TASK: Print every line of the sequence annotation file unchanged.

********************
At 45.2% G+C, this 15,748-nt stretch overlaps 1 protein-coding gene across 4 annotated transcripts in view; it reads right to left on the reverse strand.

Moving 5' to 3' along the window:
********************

At 45.2% G+C, this 15,748-nt stretch overlaps 1 protein-coding gene across 4 annotated transcripts in view; it reads right to left on the reverse strand.

Moving 5' to 3' along the window: